In a Nutshell:
Science Weekly is a bi-weekly instructional module focusing on science and designed to look like a newspaper/periodical (reminiscent of Weekly Reader). Each colorfully illustrated issue is four pages long and covers one science-related topic at six different levels (one per order/paper). It is published fifteen times a year, and costs $19.95 per level for home use, or $4.95 per paper for groups of 20 or more. This product is for public or private schools or homeschoolers.
- Level Pre-A (Kindergarten)
- Level A (Grade 1)
- Level C (Grade 3)
- Level D (Grade 4)
How many issues are there per year?
Science Weekly is published fifteen times per year, twice per month in September, October, November, January, February, March and April, and once in December.
How much does Science Weekly cost?
- A yearly subscription to Science Weekly is $19.95 per child, with Teaching Notes included (one set of teaching notes covers all levels).
- If you have an order of at least 20 subscriptions, you can get the classroom rate of $4.95 (these must be delivered to the same address). This could be ideal for a homeschool co-op or group.
- Main Concept Vocabulary and activity
- Math and activity
- Writing in Science activity
- Challenge activity
- Bringing it Home activity (Lower Levels only)
- A homeschooling family that doesn't have a formal science curriculum, but feels the need to include more science in their month, and would like a bit of direction. If your family enjoys getting mail, likes science, and doesn't mind digging deeper on their own into a topic to develop a useful unit study (ie. finding some real books to read , designing a project, guiding deeper inquiry-based discussions, watching a related movie, playing a game, etc.), you'd probably like this publication. If I was someone without a formal science curriculum, but wanted to do SOMETHING for science, this wouldn't be a bad place to start.
- A homeschooling mom who has a child who is interested in science, and would like a small science supplement that arrives in his mailbox a few times a month. This child would need to be self-directed to get the most out of the included experiments and activities.
- Any child who enjoys getting mail would probably like this, though there are other publications for the same price that will probably provide more information, reading opportunities, and more activities than what are offered in this small newspaper.
- A Homeschool Co-op Science teacher who can take advantage of the group rates (each parent paying for their own child's subscription) might find this a valuable supplement or base for her lessons.
- Classroom teachers from Public and Private Schools would probably find this a useful tool for their classes. Several of the activities we saw involved interviewing or counting and tallying your classmates reactions/experiences. It brief and could easily be completed in one classroom period.
- Someone who is looking for an all-inclusive curriculum solution to teaching science. This is a nice handout, but in order to thoroughly cover a topic (such as the flu, like on the issue we had), you would need to add picture books, deeper discussions, more activities, etc...and if your kids are anything like mine, they will want to know MORE than what is included in this publication.
- Very science-y types will probably expect MORE than what is included in this publication.
- I just did not think that for the price of $19.95 per a child for 15 issues of four pages long it was a good deal. However, if you are struggling with where to go with your science, and feel you just need a little nudge to get you more involved with that subject, then maybe this is just what you need. I'd recommend ordering a higher level than your child needs (preview available levels by viewing the Coral Reefs issue HERE), then using the topic and information in the issue as an introduction to a bi-weekly science topic, then spending the rest of the two weeks until the next issue arrives digging in deeper by finding books to read, online activities to do, movies to watch, making a lap book, etc. Voila! Science.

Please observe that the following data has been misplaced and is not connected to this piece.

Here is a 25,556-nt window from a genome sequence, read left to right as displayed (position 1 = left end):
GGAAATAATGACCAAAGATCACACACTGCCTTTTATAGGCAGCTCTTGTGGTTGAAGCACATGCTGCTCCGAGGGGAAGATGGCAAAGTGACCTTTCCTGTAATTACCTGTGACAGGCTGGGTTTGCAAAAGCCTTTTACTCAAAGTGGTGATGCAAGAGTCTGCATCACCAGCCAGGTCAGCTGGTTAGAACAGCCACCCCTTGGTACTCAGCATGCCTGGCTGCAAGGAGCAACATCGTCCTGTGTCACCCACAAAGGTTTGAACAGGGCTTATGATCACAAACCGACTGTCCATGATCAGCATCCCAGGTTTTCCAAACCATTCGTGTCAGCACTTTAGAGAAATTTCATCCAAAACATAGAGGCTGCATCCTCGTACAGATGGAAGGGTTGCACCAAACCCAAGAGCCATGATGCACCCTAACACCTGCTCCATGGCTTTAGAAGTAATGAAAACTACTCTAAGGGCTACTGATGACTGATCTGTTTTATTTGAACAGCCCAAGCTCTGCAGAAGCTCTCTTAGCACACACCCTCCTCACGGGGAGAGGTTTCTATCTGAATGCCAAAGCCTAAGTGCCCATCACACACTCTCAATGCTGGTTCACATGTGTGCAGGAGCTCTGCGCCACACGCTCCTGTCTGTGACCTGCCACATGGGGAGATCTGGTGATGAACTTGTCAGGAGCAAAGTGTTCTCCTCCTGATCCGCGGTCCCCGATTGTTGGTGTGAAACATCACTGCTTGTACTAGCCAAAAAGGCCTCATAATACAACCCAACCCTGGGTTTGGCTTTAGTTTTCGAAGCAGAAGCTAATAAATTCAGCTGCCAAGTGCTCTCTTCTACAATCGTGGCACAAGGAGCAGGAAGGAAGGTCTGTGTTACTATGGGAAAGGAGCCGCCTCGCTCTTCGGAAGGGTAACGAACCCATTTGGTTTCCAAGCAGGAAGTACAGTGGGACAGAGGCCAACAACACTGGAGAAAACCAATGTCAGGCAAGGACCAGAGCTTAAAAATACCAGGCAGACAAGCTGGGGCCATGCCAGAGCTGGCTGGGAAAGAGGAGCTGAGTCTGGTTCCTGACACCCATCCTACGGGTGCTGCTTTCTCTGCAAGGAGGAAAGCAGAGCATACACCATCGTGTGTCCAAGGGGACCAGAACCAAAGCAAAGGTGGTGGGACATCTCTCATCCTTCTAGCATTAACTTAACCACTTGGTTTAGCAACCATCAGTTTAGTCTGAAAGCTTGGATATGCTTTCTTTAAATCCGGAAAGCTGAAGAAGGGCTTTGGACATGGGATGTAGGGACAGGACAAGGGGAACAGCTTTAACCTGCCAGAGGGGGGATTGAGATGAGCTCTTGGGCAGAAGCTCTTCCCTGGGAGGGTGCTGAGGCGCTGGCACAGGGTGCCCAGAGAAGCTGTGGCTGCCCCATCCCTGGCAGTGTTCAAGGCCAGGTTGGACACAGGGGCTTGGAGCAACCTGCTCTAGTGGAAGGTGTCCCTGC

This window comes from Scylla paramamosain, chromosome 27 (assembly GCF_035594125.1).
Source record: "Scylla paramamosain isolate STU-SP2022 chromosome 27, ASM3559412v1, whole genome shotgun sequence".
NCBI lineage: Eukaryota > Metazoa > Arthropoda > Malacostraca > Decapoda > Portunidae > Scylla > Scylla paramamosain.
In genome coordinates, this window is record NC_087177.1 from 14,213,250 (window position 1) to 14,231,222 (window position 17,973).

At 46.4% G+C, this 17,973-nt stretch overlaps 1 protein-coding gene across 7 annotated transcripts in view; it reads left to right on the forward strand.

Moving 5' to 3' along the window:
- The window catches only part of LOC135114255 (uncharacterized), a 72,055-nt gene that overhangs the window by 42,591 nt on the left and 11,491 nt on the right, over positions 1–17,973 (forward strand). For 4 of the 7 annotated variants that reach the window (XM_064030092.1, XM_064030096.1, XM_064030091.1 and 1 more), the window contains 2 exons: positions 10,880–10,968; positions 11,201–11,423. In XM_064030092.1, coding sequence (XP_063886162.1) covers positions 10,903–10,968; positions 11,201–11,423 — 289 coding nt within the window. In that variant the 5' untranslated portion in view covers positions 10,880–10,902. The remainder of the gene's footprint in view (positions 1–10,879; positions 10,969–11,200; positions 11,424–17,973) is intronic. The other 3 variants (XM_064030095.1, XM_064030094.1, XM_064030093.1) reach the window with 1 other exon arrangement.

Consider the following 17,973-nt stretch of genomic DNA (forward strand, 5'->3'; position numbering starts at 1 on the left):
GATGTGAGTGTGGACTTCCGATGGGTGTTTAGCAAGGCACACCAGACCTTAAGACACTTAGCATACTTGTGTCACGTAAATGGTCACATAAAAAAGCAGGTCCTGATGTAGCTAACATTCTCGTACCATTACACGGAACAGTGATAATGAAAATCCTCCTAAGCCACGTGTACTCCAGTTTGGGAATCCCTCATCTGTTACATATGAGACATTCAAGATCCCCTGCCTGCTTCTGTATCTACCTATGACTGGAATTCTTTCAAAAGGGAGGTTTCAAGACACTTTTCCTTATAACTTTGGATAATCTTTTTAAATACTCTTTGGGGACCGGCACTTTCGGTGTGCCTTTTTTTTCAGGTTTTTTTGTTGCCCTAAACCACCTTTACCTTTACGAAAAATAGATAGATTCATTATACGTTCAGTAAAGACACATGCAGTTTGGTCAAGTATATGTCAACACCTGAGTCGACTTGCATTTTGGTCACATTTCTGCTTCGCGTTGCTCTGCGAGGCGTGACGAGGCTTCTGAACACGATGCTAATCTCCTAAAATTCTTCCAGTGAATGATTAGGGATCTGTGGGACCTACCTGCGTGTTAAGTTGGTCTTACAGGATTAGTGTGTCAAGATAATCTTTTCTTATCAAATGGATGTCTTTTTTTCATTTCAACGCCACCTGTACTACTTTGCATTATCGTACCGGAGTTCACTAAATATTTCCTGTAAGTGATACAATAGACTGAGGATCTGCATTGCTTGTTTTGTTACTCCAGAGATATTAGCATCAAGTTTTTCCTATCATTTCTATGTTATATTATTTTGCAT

- If you had a co-op or group of local homeschoolers who would order with you to reach the 20 minimum orders to recieve the discount (hey, Homeschool Buyer's Co-op needs to do that!), then I can see ordering one or two subscriptions for the varying levels in your home as a supplement to your science curriculum, or as a jumping off point for your own science studies.
"Kids need to learn about keeping germs away from others and protecting themselves from germs. This is a nice way to get them that information. I think it is a clear, simple introduction to the subject, and can help students practice their reading and thinking skills in an interdisciplinary way. I really like the visual representation of germ-sharing as shown by the experiment. After introducing the topic using Science Weekly, I'd also go to the library and find a few books on the subject, read them during the week, and it would be an easy, but complete lesson."
Her suggestions for adding to the unit: Germs are not for Sharing by Elizabeth Verdick, Germs Make Me Sick by Melvin Berger, Germs, Germs, Germs by Bobbi Katz, and Magic Schoolbus: Inside Ralphie by Joanna Cole.
**BONUS!! Info you want to know! Check out their new Interactive Issues HERE...each of these interactive issues (Pyramids, Living in Space, Kites, Hurricanes, Dams) is a fun way to try out their product. The BONUS is that each of these FREE! issues has MORE content and pages than the print version you receive in the mail. And guess what? You can print up these free issues (and their extra content), too. I think if the print version was as long as the interactive one, I'd be more likely to subscribe for the Three Amigos next year. Just a thought.
Another BONUS! Print up FREE! supplementary coloring books HERE for these topics: Sun, Dams, Hair, Photosynthesis, Gravity, and Forests.